The modern world places a lot of importance on the concept of higher education. And while a push has been made lately to direct more people toward alternative options like a trade school, many career paths still require at least a college degree to get started.
Unfortunately, when something becomes a necessity, it also typically becomes a target for scammers, and all manner of college scams have been on the rise in the last few years.
Education scams can come in many forms, ranging from college to student loan scams.
Some people argue that the entire concept of higher education is a scam, saying that the crushing debt incurred from earning a degree isn't worth the starter-salary positions it often leads to. On the other side of the debate, some point to a recent set of statistics showing that college graduates earn, on average, $30,000 more annually than workers with high school diplomas only.
Regardless, there are several compelling issues around access to higher education in America. In response, an entire world of scholarship opportunities, grants, loans, and placement programs have blossomed.
And while the best of these programs have noble intentions at heart, the industry at large is ad hoc and unregulated, leaving plenty of room for enterprising scammers to take advantage of the complicated and interlocking problems at play.
Many people think various honor societies, such as the National Society of High School Scholars (NSHSS), are scams that don't benefit their members in the slightest. However, these organizations are technically not scams as they offer scholarships and other opportunities to members.
Good rules of thumb to follow are only to join a society associated with your chosen college and be wary of those that charge membership fees.
Unfortunately, nearly every aspect of higher education has been targeted by scammers, from the college prep process to the application for grants and student loans, to the schools and diplomas themselves.
Most people need student loans to afford college. As such, student loan scams have become one of the most widespread types of college scams.
The deceptions are especially insidious since student loans are at once so helpful for so many people and involve such personal details—the exact type of sensitive information scammers love to get their hands on. In fact, most student loan scams are after just that: Bank account and financial information as well as several personal details that can help a scammer pull off identity theft.
Student loan scams can happen before or after signing up for these payment plans. They can look like a company offering to help you secure a student loan or a financial intuition offering to help consolidate your student loan debt. These scams usually come from an organization that may otherwise seem legitimate or from a cold call or unsolicited message offering financial aid.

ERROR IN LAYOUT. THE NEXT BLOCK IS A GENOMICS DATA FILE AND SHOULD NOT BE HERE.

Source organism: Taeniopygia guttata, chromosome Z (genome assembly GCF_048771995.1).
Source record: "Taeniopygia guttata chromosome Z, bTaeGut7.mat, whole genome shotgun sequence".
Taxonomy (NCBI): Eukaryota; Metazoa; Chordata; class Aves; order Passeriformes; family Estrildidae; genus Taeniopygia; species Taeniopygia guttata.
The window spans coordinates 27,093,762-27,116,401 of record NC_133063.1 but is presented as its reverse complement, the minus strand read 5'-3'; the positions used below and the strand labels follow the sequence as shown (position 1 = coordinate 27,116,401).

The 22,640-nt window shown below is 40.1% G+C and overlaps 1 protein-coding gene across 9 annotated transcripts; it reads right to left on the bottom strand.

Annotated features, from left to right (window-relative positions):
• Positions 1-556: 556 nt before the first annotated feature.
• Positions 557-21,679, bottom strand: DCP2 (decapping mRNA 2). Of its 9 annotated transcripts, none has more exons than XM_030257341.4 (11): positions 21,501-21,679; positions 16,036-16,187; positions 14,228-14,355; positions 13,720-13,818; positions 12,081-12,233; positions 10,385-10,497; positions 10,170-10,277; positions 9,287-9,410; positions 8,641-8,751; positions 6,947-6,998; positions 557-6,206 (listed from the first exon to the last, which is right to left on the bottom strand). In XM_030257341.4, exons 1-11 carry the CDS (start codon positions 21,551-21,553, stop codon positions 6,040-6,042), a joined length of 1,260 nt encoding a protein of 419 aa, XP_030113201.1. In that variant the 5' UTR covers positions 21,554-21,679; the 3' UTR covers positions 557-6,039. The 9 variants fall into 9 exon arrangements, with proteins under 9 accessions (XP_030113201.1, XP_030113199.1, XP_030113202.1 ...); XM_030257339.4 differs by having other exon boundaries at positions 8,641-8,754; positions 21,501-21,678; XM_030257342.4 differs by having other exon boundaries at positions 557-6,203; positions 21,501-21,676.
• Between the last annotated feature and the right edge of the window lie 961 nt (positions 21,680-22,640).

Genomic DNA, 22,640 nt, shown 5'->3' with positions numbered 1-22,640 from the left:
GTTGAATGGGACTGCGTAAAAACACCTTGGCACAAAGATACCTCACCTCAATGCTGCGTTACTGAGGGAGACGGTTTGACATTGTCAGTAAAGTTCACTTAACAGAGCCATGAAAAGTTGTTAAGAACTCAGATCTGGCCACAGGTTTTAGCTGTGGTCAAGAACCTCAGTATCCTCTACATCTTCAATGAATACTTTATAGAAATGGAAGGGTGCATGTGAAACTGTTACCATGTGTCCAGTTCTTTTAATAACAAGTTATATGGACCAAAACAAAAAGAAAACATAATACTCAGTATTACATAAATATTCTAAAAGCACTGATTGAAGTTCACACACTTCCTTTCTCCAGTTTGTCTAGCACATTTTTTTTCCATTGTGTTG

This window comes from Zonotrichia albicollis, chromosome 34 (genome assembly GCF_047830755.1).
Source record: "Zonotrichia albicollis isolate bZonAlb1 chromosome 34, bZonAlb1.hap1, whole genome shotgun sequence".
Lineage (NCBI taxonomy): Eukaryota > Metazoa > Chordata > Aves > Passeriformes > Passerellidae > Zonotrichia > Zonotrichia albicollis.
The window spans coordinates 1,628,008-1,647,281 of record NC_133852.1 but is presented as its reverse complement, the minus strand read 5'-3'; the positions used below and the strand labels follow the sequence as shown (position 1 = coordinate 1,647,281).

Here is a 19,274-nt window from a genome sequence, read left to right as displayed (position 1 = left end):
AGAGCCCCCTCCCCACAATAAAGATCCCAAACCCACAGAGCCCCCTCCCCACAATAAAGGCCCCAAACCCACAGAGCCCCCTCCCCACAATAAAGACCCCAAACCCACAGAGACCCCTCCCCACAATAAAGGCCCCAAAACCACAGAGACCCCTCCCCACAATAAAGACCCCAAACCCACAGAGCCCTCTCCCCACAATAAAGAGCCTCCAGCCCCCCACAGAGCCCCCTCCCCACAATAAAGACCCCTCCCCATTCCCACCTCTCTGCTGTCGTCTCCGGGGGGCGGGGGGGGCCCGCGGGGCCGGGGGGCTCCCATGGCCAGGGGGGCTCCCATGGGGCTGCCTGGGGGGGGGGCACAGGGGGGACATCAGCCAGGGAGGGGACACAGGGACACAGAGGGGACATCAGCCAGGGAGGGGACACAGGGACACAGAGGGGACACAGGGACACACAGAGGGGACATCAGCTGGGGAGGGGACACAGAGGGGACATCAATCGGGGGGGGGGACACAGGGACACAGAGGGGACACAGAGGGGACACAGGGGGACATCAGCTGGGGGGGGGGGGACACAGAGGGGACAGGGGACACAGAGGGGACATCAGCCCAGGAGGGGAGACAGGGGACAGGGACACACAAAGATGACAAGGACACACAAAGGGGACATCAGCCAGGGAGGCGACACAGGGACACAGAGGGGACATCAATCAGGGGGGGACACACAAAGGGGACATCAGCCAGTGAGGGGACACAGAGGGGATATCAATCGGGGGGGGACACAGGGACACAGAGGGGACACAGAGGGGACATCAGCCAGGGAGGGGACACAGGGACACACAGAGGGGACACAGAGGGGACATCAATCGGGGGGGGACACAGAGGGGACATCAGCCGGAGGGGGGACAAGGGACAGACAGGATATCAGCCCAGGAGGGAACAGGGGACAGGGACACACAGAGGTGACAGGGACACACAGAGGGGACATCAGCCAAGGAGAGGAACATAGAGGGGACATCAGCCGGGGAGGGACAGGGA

Similar to the student loan scam is the scholarship scam. Once again, these deceptions play off the fact that many people need and seek out help paying for school.
Scholarship scams primarily come in two forms. In one, like with student loan scams, the organization will ask for a ream of personal information, supposedly as part of the scholarship application process but in reality, used to steal your identity.
The other popular scholarship program scam involves an organization that says it will help you find scholarships. Along with potentially asking for sensitive financial information to "set up your account" or offering to fill out your Free Application for Federal Student Aid (FAFSA) application—which is not only a scam but could get you in legal trouble—these programs may also charge fees for their "services."
Genuine scholarship offers won't require you to pay any type of fee. If someone promises you a scholarship with upfront fees, it's a scam.
These types of scams come from organizations posing as anything from an online college or university to a technical school to a high school diploma program.
What they all have in common is that none of these ventures are real. None of these "schools" are credentialed, and while you may end up with a "diploma," it will be essentially worthless. But you'll still have to pay for it—both through money that will go straight to scammers and a wealth of personal information they can use for other deceptions.
A basic hit-and-run scam with an educational twist, college test prep scams happen when a "company" calls or sends you a message offering help studying for the PSATs, SATs, or other college entrance exams.
They may ask for personal information and ask you to pay upfront. Then, instead of providing the help promised, the scammers take your money and vanish.
The role of higher education may be up for debate in society, but there's no doubt that further knowledge will help you avoid education scams.
While scammers are constantly adapting their schemes to attract new victims, there are still some red flags you can look out for when it comes to college scams.
When it comes to beating college scams, once again, a little bit of education can go a long way.
These scams are often tricky to parcel out, as there are many legitimate companies and scholarships out there offering similar services. Your best bet in these cases is to arm yourself with a bit of research, including:
To avoid college scams, NEVER:
If you think you're the victim of an education scam, there are a few steps you can take to protect yourself.
First, you can—and should—report the scam to:
If you gave away sensitive personal information, you should also:
If you paid a fraudulent company, you should contact your bank as quickly as possible to explain the situation and see if there's any way to cancel the payment.
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